A preschooler hanging out in a snow tunnel.


On Thursday, the Homeschool clan made Village Camp their home for the day. They embarked on an epic firewood hunt, searching far and wide for large, dry pieces. Once they had a good supply of wood, the homeschoolers built a fire to heat up sap from one of their five tapped maple trees. They kept the fire going for most of the day in hopes that the sap would turn into syrup. In the meantime they had an epic snowball fight, talked about changes they had noticed in their sit spots and made maple syrup flavored pancakes. When the sap, which had become more viscous, had cooled, the homeschoolers dipped their pancakes in it and were surprised at how sweet it was! Below are some more highlights from their day.

Delicious maple pancakes made by the Homeschool clans.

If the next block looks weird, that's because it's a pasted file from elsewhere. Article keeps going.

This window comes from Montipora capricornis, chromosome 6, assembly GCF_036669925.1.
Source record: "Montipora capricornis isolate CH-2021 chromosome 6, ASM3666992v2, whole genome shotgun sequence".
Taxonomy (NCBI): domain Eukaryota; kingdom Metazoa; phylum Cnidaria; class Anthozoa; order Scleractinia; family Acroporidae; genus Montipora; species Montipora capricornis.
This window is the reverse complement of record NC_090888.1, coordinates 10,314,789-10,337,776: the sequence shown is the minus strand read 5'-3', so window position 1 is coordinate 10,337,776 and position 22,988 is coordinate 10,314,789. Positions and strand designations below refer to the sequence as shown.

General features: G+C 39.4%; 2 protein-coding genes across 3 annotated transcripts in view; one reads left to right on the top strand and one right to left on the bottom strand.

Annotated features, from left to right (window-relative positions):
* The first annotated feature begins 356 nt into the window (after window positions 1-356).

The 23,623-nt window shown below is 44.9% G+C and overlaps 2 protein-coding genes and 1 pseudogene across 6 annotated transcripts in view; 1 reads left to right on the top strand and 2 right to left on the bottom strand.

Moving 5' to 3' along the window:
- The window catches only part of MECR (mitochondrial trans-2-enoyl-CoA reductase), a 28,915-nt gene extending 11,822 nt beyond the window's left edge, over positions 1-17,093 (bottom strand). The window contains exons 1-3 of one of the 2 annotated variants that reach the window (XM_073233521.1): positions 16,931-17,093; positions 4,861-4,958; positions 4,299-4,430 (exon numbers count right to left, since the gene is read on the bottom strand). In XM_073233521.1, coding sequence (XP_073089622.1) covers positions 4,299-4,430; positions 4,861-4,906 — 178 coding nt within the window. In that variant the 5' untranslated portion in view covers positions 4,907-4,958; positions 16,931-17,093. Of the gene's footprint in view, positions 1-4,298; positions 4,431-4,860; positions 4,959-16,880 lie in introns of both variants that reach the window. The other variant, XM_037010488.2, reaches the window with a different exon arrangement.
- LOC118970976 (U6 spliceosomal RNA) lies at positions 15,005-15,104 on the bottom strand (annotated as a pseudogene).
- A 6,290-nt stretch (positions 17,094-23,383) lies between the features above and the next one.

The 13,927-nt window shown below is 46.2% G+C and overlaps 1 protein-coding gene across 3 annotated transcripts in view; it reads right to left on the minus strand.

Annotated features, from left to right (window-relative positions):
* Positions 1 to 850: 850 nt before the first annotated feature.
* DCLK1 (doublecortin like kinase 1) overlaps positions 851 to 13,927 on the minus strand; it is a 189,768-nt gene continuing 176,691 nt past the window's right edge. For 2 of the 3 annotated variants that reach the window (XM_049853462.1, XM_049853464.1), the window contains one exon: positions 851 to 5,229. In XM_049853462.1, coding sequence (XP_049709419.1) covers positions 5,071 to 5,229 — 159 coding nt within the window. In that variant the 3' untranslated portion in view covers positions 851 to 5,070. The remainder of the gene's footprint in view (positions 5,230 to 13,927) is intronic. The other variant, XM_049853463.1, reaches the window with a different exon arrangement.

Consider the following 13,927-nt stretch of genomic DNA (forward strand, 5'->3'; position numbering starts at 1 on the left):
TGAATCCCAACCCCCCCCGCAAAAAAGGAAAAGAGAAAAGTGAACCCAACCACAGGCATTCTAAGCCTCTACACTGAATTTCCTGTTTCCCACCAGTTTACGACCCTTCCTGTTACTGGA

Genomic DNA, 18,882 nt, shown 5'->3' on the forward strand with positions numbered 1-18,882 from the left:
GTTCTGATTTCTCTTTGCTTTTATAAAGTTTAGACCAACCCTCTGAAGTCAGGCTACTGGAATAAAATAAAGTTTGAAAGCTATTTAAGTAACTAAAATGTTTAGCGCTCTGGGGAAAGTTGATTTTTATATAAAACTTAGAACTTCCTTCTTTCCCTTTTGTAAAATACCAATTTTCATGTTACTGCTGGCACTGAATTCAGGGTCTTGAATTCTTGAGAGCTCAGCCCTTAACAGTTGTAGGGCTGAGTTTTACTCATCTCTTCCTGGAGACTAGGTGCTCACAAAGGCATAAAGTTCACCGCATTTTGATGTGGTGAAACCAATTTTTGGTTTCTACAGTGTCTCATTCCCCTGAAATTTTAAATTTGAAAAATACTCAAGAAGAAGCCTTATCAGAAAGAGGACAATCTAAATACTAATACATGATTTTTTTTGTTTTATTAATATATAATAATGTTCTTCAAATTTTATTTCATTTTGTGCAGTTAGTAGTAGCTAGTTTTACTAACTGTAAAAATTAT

The homeschoolers and Hilary-Joy having some epic snowball fun.

Two homeschoolers coming to join the party.

Danielle and a homeschooler helping warm up some cold toes.

Siri and a homeschooler walking out of the woods after a long day of adventures.

Winter Explorers

The always adventurous Winter Explorers ventured to the Arnot Forest where they encountered a fire challenge like no other. They had to build a fire large enough to burn a string, which, when burned in half, would reveal a surprise. The explorers worked together to find dry wood and fed the fire until its flame was large enough to reach the string. When the string had burned completely in half, the explorers discovered the surprise was ingredients to made ash cakes! They cooked the cakes on the coals of the fire, along with the challenge of cooking eggs in their shells.They soon learned that the eggs explode with a small "pop!" if left too long under the hot coals.

Thanks for reading! We are grateful for the abundance of sap, the cheerful birdsong and the promise of spring.

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Need a trail guide?

We’re happy to help you navigate. Give us a call at the office (607) 272-2292 ext. 195 or use the link below

Get In Touch

Don't miss a beat, add yourself to our list to get all the latest details.